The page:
How to Slice Cheese

Опубликовал Admin
18-08-2019, 13:00
Updated: July 26, 2019 You can easily slice cheese in wedge or block form. When cutting cheese wedges, you should remove the wax rind, cut soft cheeses lengthwise, slice hard cheeses width-wise, and chop blue cheese on an angle. For slicing cheese blocks, cut them into small triangles, slice logs into coins, or chop them into even cross-section slices. Grab the proper knife, make your cuts, and dig in!

Slicing Cheese Wedges

  1. Use a sharp knife to cut smaller wedges if you have wheels or pyramids. If you have a wheel or pyramid of cheese, you can easily cut it into smaller wedges to serve and eat. Use a sharp knife, and place the tip of your knife at the center of your cheese. Cut your cheese into even wedges about 1–2 inches (2.5–5.1 cm) wide. Make even slices around the entirety of your wheel or pyramid. Then, you can cut the wedges into smaller slices depending on your cheese type.
    • You can do this for soft, medium, or hard cheeses.
    • When you are finished, you should have about 8-16 slices, depending on the size of your cheese and the thickness of your sections.
  2. Cut off the wax rind from your semi-soft wedge before you eat it. If your cheese has a protective wax rind, cut this off before you slice your wedge. Take your knife and place it immediately next to the wax outer layer. Insert your knife into the cheese with medium pressure, and make 1 slice along the longest edge of your wedge. Then, turn your knife and make another slice to remove the wax on the shorter edge.
    • You should easily cut away the wax in 1-3 slices.
    • For example, slice off the wax from gouda and edam cheese wedges.
  3. Make your cuts along the long edge if you are slicing soft wedges. If you picked up a wedge of soft cheese cheese from the supermarket, you can easily cut it with a sharp knife. Cut your slices across the wedge’s longest side, angling your knife from the tip as you make your slices. This will slice your wedge into thin, even pieces of cheese.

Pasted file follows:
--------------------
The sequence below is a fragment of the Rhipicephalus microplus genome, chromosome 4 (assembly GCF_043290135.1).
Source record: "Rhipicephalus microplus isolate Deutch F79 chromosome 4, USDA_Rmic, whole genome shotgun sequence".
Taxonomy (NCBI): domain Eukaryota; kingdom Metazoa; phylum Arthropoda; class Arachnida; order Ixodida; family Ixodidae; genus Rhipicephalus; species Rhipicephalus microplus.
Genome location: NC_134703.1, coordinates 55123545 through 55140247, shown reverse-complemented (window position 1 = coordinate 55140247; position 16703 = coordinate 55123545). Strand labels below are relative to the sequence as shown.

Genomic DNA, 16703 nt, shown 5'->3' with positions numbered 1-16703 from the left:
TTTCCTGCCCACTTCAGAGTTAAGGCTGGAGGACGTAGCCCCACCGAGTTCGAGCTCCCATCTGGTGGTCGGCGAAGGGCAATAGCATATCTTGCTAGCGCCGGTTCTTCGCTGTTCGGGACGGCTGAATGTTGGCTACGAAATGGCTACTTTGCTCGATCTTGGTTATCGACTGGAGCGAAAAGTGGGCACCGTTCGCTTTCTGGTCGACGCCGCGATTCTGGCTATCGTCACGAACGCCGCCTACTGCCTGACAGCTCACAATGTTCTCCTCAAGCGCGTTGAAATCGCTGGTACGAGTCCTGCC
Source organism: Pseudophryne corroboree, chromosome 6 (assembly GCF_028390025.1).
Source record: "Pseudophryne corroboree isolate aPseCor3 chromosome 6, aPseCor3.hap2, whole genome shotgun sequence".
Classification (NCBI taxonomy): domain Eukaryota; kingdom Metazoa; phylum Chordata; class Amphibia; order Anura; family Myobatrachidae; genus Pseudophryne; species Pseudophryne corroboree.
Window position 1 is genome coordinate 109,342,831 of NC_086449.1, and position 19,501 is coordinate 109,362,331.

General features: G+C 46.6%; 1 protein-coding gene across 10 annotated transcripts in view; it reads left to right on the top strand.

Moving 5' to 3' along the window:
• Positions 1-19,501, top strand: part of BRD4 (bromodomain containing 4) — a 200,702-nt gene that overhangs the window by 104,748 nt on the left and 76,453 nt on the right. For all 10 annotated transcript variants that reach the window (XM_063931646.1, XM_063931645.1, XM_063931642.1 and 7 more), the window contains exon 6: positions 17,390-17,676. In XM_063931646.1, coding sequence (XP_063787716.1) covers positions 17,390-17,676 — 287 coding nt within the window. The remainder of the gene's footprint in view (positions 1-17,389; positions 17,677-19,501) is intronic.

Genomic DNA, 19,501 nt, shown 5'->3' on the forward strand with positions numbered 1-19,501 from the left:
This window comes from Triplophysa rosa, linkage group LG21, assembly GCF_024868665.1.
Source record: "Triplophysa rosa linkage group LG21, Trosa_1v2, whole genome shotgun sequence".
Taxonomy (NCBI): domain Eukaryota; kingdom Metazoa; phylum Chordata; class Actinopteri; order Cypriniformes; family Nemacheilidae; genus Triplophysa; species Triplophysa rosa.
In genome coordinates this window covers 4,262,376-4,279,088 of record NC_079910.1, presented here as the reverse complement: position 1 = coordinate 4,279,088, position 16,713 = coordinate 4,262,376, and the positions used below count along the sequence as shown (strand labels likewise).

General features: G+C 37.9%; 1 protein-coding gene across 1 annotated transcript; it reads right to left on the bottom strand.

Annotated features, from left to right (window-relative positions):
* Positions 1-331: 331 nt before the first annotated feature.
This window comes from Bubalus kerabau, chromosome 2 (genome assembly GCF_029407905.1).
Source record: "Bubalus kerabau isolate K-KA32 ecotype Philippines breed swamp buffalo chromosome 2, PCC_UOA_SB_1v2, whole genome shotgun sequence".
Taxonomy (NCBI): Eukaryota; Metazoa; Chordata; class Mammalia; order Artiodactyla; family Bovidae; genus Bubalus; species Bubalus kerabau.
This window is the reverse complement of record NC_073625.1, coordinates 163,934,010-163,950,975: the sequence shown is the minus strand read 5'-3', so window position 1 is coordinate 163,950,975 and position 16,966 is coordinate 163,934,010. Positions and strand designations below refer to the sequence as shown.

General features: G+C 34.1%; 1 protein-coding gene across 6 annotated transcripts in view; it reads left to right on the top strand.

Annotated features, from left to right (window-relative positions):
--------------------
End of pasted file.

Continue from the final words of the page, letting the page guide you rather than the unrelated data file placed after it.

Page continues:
• You can slice your cheese as thick or thin as you’d like. Aim for about ⁄4–⁄2 inch (0.64–1.27 cm) wide slices.
  4. Chop your cheese width-wise if you have a semi-firm or hard wedge. To make your cuts, lay your cheese wedge on its side, and position your knife at the shortest, thinnest side of your cheese. Cut your wedge down the width of your cheese and make a slice every ⁄4–⁄4 inch (0.64–1.91 cm) depending on how big of pieces you’d like. When you get to the last piece at the thickest side of your wedge, cut it in half lengthwise rather than width-wise.
    • If your wedge is on the larger side, you may want to slice it in half first.
    • Slice your cheddar, asiago, goya, and romano cheeses like this, for example.
  5. Cut from the center on a bias if you are slicing a blue cheese wedge. Lay your cheese wedge on its side, and position a sharp blade at the center of the narrow end. Point your knife to the outer side, and make your slice in a radial pattern. Continue making slices until you reach the other side of your wedge. Each slice should be between ⁄4–⁄3 inch (0.64–1.69 cm) wide.
    • This works best with firm blue cheese wedges.

Cutting Blocks of Cheese

  1. Chop semi-firm cheese blocks into triangles. If you want to slice your cheese bricks into triangular bites, first cut your block in half to get 2 rectangles. Then, slice each half into rectangle pieces roughly ⁄8 inch (0.32 cm) thick. Finally, cut each slice at its diagonal to get 2 triangles per slice.
    • This is a great way to slice different cheddar cheeses.